“Initially, [Higher Purpose Project] was kind of like a hang-out in certain aspects,” says Adams. “I knew the power of having a strong network and wanted to remove the barriers in connecting people. I believe that you genuinely grow through living — through your direct life experiences.”
Then, an unexpected catalyst to the organization’s evolution came about in 2014 when Victoria Gigante attended her first summit. Aside from being an avid traveler and yoga therapist, Gigante holds a double masters in Psychology and Psychological Counseling from Columbia University and is a former Navy lieutenant. With a strong background in developing mentorship programs, including six years as director of the Academic Center for Excellence for the United States Merchant Marine Academy, Gigante returned from her first summit feeling that The Higher Purpose Project could deliver a much greater impact.
“When you work in one industry for a while, it’s easy to lose perspective about how you provide value,” Gigante notes. “This is especially true in the military and other large organizations where it is easy to get lost in the routine, failing to see a bigger picture beyond the daily responsibilities. My goal with getting involved with The Higher Purpose Project was to find a way to help more people feel empowered about their personal lives and how they provide value to their local community.”
Having defeated tremendous odds in her own lifetime, Gigante offered great insight into rebuilding the summit framework. “The thing that I love about Victoria,” Adams says, “is that she has tons of valuable life experiences, and I think that is a hallmark for a great teacher. [She also] overcame a rare heart condition to go into the military and become a distinguished collegiate distance runner. It’s amazing to see all the obstacles she has overcome to get to this stage of her life.”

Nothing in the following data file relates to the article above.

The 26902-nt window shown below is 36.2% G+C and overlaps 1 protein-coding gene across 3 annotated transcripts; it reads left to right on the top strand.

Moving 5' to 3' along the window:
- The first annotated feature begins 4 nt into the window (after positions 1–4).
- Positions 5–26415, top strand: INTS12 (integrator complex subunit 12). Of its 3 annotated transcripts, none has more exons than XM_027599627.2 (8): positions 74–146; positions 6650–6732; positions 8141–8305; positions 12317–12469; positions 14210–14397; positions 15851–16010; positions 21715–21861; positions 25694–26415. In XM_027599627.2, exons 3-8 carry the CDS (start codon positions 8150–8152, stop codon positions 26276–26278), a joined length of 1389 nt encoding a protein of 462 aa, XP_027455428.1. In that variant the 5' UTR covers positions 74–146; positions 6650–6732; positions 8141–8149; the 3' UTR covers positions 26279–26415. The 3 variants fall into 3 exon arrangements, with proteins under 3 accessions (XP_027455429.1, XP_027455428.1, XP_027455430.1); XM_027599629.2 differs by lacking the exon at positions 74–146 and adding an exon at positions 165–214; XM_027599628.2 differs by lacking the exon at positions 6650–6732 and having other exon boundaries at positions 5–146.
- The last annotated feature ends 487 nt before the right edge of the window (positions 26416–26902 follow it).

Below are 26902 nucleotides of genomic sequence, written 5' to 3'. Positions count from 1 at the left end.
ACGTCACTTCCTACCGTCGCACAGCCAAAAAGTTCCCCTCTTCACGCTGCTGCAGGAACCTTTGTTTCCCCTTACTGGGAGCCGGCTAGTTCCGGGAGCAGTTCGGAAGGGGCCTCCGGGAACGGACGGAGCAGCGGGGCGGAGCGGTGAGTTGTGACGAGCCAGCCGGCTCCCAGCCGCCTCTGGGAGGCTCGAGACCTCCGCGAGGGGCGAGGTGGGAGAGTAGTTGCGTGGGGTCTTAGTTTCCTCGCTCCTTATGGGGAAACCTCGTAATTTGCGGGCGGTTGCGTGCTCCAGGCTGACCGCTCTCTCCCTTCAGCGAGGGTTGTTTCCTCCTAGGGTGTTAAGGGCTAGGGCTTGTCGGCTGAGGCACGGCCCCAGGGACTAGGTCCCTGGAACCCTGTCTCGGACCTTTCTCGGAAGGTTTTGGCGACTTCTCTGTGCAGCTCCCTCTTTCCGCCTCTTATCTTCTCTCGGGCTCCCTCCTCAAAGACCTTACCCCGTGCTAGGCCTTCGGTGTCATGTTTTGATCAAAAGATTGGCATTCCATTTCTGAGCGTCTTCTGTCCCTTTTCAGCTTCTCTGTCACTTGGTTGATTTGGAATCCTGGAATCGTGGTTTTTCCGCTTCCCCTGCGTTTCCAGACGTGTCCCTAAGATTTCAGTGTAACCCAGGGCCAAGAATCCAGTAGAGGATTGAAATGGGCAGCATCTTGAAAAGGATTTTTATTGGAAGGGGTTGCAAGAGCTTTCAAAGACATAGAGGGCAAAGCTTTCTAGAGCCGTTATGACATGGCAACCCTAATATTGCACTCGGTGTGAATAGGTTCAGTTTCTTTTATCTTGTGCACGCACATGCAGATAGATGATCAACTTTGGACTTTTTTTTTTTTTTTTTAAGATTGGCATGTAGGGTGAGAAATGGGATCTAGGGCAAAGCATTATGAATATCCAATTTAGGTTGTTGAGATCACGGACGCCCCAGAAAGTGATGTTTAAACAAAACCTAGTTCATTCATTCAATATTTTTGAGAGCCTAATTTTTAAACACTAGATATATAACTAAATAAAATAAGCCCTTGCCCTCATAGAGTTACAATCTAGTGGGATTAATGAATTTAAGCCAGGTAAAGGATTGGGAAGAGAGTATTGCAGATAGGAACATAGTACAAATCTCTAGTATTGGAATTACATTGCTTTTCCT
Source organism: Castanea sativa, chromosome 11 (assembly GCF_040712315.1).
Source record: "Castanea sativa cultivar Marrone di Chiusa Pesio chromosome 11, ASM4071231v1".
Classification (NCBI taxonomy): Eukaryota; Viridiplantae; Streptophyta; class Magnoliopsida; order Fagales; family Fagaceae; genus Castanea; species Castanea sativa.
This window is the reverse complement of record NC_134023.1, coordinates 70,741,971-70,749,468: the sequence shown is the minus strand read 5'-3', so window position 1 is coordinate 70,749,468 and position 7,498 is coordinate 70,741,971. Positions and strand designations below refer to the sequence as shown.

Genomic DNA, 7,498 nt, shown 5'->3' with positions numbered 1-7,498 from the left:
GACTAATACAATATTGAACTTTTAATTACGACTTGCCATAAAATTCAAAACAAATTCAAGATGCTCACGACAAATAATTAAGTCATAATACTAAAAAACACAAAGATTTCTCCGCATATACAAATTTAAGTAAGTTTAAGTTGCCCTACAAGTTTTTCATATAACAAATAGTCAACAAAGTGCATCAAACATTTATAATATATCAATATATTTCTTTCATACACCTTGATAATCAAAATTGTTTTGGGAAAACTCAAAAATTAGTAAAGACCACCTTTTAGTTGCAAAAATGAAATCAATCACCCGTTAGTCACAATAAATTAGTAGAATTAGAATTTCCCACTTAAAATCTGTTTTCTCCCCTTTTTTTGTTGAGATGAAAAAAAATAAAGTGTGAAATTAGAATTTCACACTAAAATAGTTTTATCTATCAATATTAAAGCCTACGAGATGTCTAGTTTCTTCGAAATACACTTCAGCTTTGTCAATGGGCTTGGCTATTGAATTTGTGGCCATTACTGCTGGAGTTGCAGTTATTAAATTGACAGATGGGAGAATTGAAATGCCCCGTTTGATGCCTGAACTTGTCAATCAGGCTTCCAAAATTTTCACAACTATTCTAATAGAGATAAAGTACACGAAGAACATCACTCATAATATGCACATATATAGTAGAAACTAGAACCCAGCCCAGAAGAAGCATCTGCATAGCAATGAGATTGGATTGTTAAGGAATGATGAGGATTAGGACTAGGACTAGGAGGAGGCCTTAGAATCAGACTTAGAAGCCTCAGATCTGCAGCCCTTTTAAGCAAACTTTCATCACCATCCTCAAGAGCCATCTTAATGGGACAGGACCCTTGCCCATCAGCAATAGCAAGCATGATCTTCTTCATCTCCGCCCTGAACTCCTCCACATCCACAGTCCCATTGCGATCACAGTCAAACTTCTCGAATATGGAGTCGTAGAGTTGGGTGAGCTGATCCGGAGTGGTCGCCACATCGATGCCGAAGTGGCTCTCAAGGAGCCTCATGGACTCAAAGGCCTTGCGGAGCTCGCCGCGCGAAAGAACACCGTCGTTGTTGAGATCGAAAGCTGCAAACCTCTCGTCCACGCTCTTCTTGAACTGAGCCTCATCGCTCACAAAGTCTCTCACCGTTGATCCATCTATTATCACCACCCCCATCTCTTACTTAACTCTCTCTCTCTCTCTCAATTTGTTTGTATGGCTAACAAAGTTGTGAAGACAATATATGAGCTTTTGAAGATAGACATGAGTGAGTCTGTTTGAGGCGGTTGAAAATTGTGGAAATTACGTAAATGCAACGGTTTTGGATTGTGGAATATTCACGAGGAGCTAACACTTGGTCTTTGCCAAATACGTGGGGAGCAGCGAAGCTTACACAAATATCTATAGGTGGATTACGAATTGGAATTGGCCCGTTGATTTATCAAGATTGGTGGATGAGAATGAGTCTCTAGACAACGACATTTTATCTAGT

Collaborating for the first time, Gigante and Adams joined efforts to optimize The Higher Purpose Project’s approach. “The Boston summit [in 2014],” Gigante explains, “was our test run to see if we could combine our strengths and provide more value to more people. We were very fortunate to complement each other’s strengths and improve the organization as a whole.” Dialing in on the Higher Purpose Project’s core values, Gigante and Adams laid the bricks, designing a program that incorporates magnificent landscape settings, intense outdoor challenges, interactive leadership workshops, and small-group dining with distinguished influencers of exploration and discovery.
Following the success in Boston, Adams and Gigante officially relaunched The Higher Purpose Project as co-founders. Today, the summits have evolved into training grounds that not only break down physical and mental limitations, but also empower and rejuvenate by way of creative expression. The summits include gourmet organic meals, morning yoga and meditation, and outdoor team-building exercises like ropes course challenges, rock climbing, and watersports — all conducted in an engaging environment “that doesn’t allow for podiums, canned speeches, and PowerPoint presentations,” as Adams likes to put it.
“The key… is just having that curiosity, the courage to ask questions. Be a little uncomfortable sometimes, and just seek those adventures…” — Dan Adams
Return with the Elixir
Gearing up for the next summit, Adams and Gigante continue to lead by example, actively pushing themselves to elevate and expand, welcoming new obstacles in the form of unfamiliar adventure. “We see amazing things in the world, and we think it’s magic,” Adams shares. “It’s just being willing to be a person that asks questions — a person that explores.” Since 2013, The Higher Purpose Project has directed ten transformative summits in beautiful locations around the U.S.
“A lot of times these things people really gravitate towards, or have this romantic idea towards, are hard work.” Adams adds. “It’s brutal, and it’s not that sweet. The key, I think, is just having that curiosity, the courage to ask questions. Be a little uncomfortable sometimes, and just seek those adventures… Because once you see the truth, it’s not all magic anymore.”
Curious if you’re a good fit for The Higher Purpose Project Summit? Apply for the 2016 leadership summit in TUCSON, AZ.
[h/t Copy Editing: Paige Zeigler & Jessica Cyrell]